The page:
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Uniting Farmers: Q&A with CrossHatch's Amanda KikPrint

Food & Farming | January 26, 2017 | By Jacob Wheeler

Uniting Farmers: Q&A with CrossHatch's Amanda Kik

The 2017 Northern Michigan Small Farm Conference will be held on Saturday, Jan. 28, at the Grand Traverse Resort near Traverse City, preceded by a one-day Farm School event on Friday, Jan. 27. Taste the Local Difference CEO Bill Palladino will deliver the keynote speech on Friday at 7 p.m. about how to reclaim our food as sacred.

The conference is organized by Crosshatch Center for Art & Ecology, and husband-and-wife team Brad and Amanda Kik. We caught up with Amanda before the Small Farm Conference to ask how it has evolved and what excites her most about this year's event.

 

Groundwork: What's unique about the Small Farm Conference? Why does it stand out?

Amanda: What is unique about the Northern Michigan Small Farm Conference is the diversity of farmers. Young, emerging farmers are rubbing elbows with folks who have been farming for generations. What brings folks together is not an ideology, but a love of farming. There is a lot of learning that comes from this diversity, and the planning committee really works to make the conference a big tent.

Groundwork: How has the conference evolved since you launched it?

Amanda: The conference keeps expanding — more folks keep showing up, and we try to keep pace. The conference was launched 18 years ago, under the umbrella of Michigan State University Extension. In 2012, we joined in the planning process and the conference was at the Grayling High School; after moving the conference to the Grand Traverse Resort, Crosshatch took the conference in as a program. In 2015, we added Farm School, a one-day pre-conference day for more intensive learning on specific subject areas.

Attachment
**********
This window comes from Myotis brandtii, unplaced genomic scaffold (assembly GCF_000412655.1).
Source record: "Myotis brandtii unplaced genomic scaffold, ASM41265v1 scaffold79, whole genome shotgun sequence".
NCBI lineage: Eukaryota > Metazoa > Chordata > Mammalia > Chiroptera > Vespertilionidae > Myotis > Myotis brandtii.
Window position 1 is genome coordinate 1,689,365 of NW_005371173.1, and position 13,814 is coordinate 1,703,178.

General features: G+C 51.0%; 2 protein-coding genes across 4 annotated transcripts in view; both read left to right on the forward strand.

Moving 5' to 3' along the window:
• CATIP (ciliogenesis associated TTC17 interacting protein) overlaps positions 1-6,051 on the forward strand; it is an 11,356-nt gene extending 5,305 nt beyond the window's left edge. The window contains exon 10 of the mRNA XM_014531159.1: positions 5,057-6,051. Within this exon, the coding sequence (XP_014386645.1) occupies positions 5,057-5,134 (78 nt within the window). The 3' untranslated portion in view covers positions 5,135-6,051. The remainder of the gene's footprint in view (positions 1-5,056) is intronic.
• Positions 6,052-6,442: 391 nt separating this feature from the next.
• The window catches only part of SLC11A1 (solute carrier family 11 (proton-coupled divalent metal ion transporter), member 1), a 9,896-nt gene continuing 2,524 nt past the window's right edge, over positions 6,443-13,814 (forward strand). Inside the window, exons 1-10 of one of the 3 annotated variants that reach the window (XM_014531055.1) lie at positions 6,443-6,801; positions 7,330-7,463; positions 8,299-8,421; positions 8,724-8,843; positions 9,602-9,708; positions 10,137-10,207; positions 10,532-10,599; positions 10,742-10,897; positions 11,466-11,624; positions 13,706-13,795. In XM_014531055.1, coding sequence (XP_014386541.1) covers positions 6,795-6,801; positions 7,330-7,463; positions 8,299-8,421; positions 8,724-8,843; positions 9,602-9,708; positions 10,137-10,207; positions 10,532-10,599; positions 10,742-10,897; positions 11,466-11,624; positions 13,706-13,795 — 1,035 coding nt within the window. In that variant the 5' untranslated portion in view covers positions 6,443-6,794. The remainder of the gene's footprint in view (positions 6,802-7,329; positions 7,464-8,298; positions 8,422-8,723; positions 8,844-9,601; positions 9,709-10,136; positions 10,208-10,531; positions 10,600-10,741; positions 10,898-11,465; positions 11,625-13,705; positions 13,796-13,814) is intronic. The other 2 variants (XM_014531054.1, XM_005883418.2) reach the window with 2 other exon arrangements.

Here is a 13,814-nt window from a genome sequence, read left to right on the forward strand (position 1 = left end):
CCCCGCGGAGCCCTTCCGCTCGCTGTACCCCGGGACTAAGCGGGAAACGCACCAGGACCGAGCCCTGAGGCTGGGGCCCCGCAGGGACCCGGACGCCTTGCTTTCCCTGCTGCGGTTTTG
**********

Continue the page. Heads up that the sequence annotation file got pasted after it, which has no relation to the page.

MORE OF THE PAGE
Groundwork: How does the conference fit Crosshatch's mission?

Amanda: Crosshatch brings people together. The more we can learn with and from each other, the stronger our communities become. Any of us can look up farming information on the internet—but the learning is more tangible face-to-face, and you know who to call if you find you have questions. That’s part of what makes community.

Groundwork: What are you most excited about this year's conference?

Amanda: I personally love Michael Phillips from Lost Nation Orchard. He is smart and practical and charming. But my favorite part about the conference is bumping into old friends and making new ones.